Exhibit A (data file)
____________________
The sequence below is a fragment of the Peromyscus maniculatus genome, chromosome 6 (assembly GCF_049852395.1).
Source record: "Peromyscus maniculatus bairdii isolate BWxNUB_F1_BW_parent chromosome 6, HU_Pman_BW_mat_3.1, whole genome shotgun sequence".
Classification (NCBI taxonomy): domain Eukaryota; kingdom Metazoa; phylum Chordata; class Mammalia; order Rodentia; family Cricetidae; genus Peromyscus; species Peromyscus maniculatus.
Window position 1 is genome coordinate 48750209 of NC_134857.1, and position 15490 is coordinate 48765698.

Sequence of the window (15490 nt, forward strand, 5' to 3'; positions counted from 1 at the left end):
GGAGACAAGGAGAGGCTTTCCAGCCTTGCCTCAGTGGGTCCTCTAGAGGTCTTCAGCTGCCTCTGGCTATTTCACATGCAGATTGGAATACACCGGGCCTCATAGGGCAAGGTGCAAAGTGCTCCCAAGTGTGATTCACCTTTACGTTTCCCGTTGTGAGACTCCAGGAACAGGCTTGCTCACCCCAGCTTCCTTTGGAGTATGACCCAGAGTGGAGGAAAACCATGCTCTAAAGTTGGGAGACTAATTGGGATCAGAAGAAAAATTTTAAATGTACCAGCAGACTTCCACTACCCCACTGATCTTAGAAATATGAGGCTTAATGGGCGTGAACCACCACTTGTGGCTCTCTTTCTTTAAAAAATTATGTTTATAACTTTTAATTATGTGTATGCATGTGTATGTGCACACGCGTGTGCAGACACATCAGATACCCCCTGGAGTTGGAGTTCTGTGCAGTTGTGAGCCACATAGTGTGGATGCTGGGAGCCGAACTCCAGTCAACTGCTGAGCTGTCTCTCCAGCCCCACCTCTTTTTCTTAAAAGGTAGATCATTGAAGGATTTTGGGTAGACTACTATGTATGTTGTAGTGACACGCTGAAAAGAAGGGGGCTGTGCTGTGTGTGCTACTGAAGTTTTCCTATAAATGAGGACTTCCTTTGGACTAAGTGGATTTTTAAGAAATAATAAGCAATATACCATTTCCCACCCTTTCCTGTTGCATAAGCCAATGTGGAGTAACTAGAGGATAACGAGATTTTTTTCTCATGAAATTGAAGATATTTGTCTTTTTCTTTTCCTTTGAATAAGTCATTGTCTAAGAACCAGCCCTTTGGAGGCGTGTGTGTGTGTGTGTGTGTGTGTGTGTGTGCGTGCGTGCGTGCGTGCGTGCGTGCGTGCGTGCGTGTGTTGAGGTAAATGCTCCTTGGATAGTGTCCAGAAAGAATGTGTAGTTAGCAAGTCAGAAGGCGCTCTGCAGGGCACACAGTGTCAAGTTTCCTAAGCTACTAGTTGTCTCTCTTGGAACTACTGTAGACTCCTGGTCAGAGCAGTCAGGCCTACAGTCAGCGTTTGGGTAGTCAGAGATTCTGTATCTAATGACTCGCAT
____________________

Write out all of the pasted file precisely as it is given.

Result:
The sequence below is a fragment of the Peromyscus maniculatus genome, chromosome 6 (assembly GCF_049852395.1).
Source record: "Peromyscus maniculatus bairdii isolate BWxNUB_F1_BW_parent chromosome 6, HU_Pman_BW_mat_3.1, whole genome shotgun sequence".
Classification (NCBI taxonomy): domain Eukaryota; kingdom Metazoa; phylum Chordata; class Mammalia; order Rodentia; family Cricetidae; genus Peromyscus; species Peromyscus maniculatus.
Window position 1 is genome coordinate 48750209 of NC_134857.1, and position 15490 is coordinate 48765698.

Sequence of the window (15490 nt, forward strand, 5' to 3'; positions counted from 1 at the left end):
GGAGACAAGGAGAGGCTTTCCAGCCTTGCCTCAGTGGGTCCTCTAGAGGTCTTCAGCTGCCTCTGGCTATTTCACATGCAGATTGGAATACACCGGGCCTCATAGGGCAAGGTGCAAAGTGCTCCCAAGTGTGATTCACCTTTACGTTTCCCGTTGTGAGACTCCAGGAACAGGCTTGCTCACCCCAGCTTCCTTTGGAGTATGACCCAGAGTGGAGGAAAACCATGCTCTAAAGTTGGGAGACTAATTGGGATCAGAAGAAAAATTTTAAATGTACCAGCAGACTTCCACTACCCCACTGATCTTAGAAATATGAGGCTTAATGGGCGTGAACCACCACTTGTGGCTCTCTTTCTTTAAAAAATTATGTTTATAACTTTTAATTATGTGTATGCATGTGTATGTGCACACGCGTGTGCAGACACATCAGATACCCCCTGGAGTTGGAGTTCTGTGCAGTTGTGAGCCACATAGTGTGGATGCTGGGAGCCGAACTCCAGTCAACTGCTGAGCTGTCTCTCCAGCCCCACCTCTTTTTCTTAAAAGGTAGATCATTGAAGGATTTTGGGTAGACTACTATGTATGTTGTAGTGACACGCTGAAAAGAAGGGGGCTGTGCTGTGTGTGCTACTGAAGTTTTCCTATAAATGAGGACTTCCTTTGGACTAAGTGGATTTTTAAGAAATAATAAGCAATATACCATTTCCCACCCTTTCCTGTTGCATAAGCCAATGTGGAGTAACTAGAGGATAACGAGATTTTTTTCTCATGAAATTGAAGATATTTGTCTTTTTCTTTTCCTTTGAATAAGTCATTGTCTAAGAACCAGCCCTTTGGAGGCGTGTGTGTGTGTGTGTGTGTGTGTGTGTGTGCGTGCGTGCGTGCGTGCGTGCGTGCGTGCGTGCGTGTGTTGAGGTAAATGCTCCTTGGATAGTGTCCAGAAAGAATGTGTAGTTAGCAAGTCAGAAGGCGCTCTGCAGGGCACACAGTGTCAAGTTTCCTAAGCTACTAGTTGTCTCTCTTGGAACTACTGTAGACTCCTGGTCAGAGCAGTCAGGCCTACAGTCAGCGTTTGGGTAGTCAGAGATTCTGTATCTAATGACTCGCAT